Kitchen Hint of the Day!

September 6, 2013 at 10:35 AM | Posted in Kitchen Hints | Leave a comment
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To make asparagus last longer in the refrigerator, place the stem ends in a container of water, or wrap them in a wet paper towel and put in a plastic bag. Like flowers, the asparagus will continue “drinking” the water and stay fresh until it’s ready to use.

Kitchen Hints of the Day!

September 5, 2013 at 7:38 AM | Posted in Kitchen Hints | Leave a comment
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Hint #1 – If you need only half an onion, use the top half first, because the root half will store longer in the refrigerator (it won’t sprout).

 
Hint #2 – If you an onion that starts to sprout, place it in some soil in a pot on a windowsill and, as it continues to sprout, snip off pieces of the sprouts to use in salads. These tiny greens are flavorful and mild.

Kitchen Hint of the Day!

September 2, 2013 at 8:16 AM | Posted in Kitchen Hints | Leave a comment
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Potatoes hate onions…at least until they’re cooked together. Onions should never be stored with potatoes because moisture from the onions can cause potatoes to sprout. Onions also release gases that will alter the flavor of a potato.

Kitchen Hints of the Day!

August 31, 2013 at 7:48 AM | Posted in Kitchen Hints | Leave a comment
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Hint # 1 – It is best to purchase potatoes in bulk bins – not in bags, which make it hard to determine which are bruised. If you store fresh ginger with potatoes it will help keep them fresh longer. Half an apple stored with potatoes will stop the sprouting by absorbing moisture before the potatoes does.

 

 

Hint #2 – If your family loves mashed potatoes, here’s a great way to use the nutritious skins in their own dish the next night. In a bowl, sprinkle the potato peelings with salt and pepper, mix with a bit of Italian Dressing, and then stick them in the oven at 400 degrees until crispy (about 20 minutes).

 

Kitchen Hint of the Day!

August 30, 2013 at 8:49 AM | Posted in Kitchen Hints, potatoes | 2 Comments
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Never refrigerate potatoes, because that tends to turn potato starch to sugar. Potatoes will last longer and remain solid longer if they are stored away from light in a cool, dry spot, preferably at 45 – 50 degrees. If white potatoes are stored below 40 degrees, they tend to release more sugar and turn sweet. Air must circulate around potatoes; otherwise, moisture will cause them to decay.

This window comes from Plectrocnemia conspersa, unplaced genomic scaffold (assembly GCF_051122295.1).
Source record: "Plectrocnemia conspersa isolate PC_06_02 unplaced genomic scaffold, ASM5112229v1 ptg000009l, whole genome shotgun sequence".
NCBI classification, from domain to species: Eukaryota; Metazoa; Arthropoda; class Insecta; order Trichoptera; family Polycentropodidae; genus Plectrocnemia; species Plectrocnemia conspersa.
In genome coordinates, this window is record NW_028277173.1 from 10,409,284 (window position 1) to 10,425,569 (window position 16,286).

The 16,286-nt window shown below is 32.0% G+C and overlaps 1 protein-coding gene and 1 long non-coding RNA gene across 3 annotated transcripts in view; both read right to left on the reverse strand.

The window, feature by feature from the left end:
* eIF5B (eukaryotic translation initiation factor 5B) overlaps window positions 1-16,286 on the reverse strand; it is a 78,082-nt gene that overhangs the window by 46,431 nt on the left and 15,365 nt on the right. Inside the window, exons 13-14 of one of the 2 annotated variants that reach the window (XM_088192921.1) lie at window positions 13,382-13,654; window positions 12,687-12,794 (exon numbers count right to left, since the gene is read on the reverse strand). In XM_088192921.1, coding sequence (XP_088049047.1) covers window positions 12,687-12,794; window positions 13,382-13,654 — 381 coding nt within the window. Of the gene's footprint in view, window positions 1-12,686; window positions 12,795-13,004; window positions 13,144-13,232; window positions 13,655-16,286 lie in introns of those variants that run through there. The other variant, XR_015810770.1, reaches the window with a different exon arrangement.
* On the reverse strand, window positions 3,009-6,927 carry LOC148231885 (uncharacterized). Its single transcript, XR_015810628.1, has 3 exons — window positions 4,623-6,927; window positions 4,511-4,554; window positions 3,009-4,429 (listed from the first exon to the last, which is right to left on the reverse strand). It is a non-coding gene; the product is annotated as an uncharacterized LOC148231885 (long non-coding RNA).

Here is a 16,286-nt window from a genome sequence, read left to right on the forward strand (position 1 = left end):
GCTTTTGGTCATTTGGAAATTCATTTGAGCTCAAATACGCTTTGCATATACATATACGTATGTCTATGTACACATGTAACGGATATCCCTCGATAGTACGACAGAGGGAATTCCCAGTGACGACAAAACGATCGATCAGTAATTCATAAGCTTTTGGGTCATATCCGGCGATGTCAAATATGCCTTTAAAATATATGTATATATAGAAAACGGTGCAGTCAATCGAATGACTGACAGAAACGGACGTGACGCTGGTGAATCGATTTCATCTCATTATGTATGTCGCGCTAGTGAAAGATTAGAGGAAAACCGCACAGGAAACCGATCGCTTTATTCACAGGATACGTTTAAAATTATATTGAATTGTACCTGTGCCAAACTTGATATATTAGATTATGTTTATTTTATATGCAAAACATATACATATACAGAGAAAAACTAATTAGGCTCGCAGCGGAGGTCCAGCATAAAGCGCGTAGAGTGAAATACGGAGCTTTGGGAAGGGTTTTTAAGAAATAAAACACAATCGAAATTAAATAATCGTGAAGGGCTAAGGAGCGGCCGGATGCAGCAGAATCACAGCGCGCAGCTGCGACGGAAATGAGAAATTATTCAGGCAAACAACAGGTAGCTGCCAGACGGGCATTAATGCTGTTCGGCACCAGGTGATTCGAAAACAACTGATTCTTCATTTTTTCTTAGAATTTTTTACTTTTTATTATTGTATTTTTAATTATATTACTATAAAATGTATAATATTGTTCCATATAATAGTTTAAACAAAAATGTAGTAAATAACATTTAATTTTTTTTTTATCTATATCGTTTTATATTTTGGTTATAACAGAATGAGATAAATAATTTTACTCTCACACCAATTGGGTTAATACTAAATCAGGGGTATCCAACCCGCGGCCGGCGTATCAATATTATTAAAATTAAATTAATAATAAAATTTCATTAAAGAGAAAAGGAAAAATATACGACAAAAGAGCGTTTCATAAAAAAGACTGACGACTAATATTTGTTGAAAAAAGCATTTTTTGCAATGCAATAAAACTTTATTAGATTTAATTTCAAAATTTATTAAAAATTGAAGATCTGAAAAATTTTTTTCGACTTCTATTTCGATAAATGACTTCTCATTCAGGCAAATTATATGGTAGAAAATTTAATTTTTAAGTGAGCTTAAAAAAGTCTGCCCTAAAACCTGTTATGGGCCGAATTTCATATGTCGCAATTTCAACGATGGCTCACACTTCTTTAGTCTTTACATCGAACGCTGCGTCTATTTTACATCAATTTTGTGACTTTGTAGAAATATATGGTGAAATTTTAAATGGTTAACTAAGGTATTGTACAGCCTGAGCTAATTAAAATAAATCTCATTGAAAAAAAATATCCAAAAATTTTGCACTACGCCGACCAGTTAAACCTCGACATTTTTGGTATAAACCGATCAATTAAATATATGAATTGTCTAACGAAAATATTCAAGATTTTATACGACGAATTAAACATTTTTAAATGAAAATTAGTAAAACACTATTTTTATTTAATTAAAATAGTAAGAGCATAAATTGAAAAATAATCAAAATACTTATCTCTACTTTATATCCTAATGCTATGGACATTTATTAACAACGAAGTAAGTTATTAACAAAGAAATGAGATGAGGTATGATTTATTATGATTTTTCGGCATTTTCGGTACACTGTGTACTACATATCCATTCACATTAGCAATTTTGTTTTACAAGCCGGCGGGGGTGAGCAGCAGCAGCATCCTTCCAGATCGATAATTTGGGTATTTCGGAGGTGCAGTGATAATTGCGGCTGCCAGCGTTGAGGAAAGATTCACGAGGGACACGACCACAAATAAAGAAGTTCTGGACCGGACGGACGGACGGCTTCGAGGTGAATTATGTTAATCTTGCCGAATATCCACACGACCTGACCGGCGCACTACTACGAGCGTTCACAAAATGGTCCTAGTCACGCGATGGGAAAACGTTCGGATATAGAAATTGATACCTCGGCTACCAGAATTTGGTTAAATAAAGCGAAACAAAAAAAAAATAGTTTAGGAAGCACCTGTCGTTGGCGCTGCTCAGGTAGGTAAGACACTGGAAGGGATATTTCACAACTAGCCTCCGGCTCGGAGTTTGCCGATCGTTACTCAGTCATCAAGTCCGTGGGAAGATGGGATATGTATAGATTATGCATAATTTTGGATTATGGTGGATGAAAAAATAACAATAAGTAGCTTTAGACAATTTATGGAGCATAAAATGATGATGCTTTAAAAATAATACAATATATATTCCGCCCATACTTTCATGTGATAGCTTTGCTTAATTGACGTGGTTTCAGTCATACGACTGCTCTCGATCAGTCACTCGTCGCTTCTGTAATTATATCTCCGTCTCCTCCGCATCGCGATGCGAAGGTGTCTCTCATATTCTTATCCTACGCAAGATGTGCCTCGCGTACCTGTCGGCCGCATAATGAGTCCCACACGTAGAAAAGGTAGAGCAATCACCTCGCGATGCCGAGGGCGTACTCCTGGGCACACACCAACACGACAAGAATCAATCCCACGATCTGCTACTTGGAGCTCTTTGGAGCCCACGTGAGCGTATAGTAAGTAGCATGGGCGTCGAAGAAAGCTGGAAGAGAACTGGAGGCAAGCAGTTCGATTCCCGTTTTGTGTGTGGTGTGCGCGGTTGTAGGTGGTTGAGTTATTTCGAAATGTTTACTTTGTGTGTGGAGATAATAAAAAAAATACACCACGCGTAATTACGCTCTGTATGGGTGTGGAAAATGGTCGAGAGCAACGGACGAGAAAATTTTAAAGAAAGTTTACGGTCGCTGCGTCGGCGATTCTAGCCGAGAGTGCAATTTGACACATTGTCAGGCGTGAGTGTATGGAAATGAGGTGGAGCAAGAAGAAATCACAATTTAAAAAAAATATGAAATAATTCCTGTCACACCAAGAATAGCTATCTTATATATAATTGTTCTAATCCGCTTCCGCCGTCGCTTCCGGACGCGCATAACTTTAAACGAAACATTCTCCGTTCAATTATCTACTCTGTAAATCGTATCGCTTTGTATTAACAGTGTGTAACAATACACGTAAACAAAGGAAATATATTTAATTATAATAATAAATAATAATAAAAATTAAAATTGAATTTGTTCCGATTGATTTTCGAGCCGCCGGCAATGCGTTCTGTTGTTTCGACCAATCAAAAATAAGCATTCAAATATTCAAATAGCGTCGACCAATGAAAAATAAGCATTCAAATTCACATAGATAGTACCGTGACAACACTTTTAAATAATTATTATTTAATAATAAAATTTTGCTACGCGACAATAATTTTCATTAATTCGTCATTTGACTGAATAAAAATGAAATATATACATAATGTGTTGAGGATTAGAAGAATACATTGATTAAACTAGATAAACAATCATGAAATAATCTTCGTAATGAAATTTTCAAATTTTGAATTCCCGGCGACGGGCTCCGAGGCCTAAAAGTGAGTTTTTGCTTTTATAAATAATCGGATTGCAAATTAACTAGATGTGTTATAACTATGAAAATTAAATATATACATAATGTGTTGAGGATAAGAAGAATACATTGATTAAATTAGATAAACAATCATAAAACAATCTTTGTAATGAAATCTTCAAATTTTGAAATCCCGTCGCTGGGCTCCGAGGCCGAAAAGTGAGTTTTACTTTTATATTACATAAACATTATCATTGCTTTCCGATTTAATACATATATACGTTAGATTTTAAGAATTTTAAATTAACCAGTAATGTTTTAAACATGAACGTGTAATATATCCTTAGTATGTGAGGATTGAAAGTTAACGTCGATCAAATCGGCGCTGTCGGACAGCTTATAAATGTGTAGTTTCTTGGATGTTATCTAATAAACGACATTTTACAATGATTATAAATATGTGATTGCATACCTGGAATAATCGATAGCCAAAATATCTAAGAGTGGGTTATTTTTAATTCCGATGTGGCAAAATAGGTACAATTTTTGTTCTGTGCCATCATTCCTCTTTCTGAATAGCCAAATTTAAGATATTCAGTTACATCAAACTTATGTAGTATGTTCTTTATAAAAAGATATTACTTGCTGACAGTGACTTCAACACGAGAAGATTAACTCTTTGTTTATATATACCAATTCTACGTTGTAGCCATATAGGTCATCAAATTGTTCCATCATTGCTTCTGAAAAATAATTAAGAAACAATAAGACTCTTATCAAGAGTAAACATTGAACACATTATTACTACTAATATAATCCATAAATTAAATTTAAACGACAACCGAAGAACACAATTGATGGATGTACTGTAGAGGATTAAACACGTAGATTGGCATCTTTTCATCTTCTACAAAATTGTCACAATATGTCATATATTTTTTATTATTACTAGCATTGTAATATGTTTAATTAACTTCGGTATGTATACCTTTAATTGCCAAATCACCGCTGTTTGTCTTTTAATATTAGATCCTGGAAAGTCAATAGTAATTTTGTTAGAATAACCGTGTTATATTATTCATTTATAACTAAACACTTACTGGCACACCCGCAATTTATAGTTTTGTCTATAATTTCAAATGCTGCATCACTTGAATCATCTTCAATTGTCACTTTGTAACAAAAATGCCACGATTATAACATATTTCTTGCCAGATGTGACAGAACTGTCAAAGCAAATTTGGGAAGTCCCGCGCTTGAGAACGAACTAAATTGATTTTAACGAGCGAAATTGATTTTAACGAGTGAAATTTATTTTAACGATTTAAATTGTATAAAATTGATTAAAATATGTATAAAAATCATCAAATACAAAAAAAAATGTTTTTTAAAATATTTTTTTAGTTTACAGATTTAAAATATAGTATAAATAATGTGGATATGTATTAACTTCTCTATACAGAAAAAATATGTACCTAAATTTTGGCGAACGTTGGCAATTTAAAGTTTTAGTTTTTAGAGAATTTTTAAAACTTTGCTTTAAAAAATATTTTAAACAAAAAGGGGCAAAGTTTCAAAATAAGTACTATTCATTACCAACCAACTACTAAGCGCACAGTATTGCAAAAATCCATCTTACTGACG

27 Easy Weeknight Stir-Fries

August 29, 2013 at 8:54 AM | Posted in Eating Well | Leave a comment
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It’s Stir-Fry Heaven from the Eating Well web site.

 

Eating Well

 
27 Easy Weeknight Stir-Fries
Stir-frying is the easiest way to cook an entire meal in just one pan. Just combine fiber-rich fresh vegetables and lean proteins with a delicious sauce and voilà, dinner is on the table in just minutes. Try this Sichuan-Style Chicken with Peanuts or the equally yummy Beef & Broccoli Stir-Fry for dinner tonight!

 
Make a healthy dinner with a satisfying stir-fry recipe.
Our healthy stir-fry recipes are full of fiber-rich vegetables and lean proteins that combine to make a delicious dinner with minimal cleanup. Toss your favorite vegetables in your skillet or wok and get cooking with these easy stir-fry recipes. Enjoy Thai Chicken & Mango Stir-Fry for a low-calorie, budget-friendly supper or Spicy Stir-Fried Broccoli & Peanuts for a quick side dish.

 
Thai Chicken & Mango Stir-Fry
Both ripe and underripe mango work well in this chicken and vegetable stir-fry. If the mangoes you have are less ripe, use 2 teaspoons brown sugar. If they’re ripe and sweet, just use 1 teaspoon or omit the brown sugar altogether…..

 
Spicy Stir-Fried Broccoli & Peanuts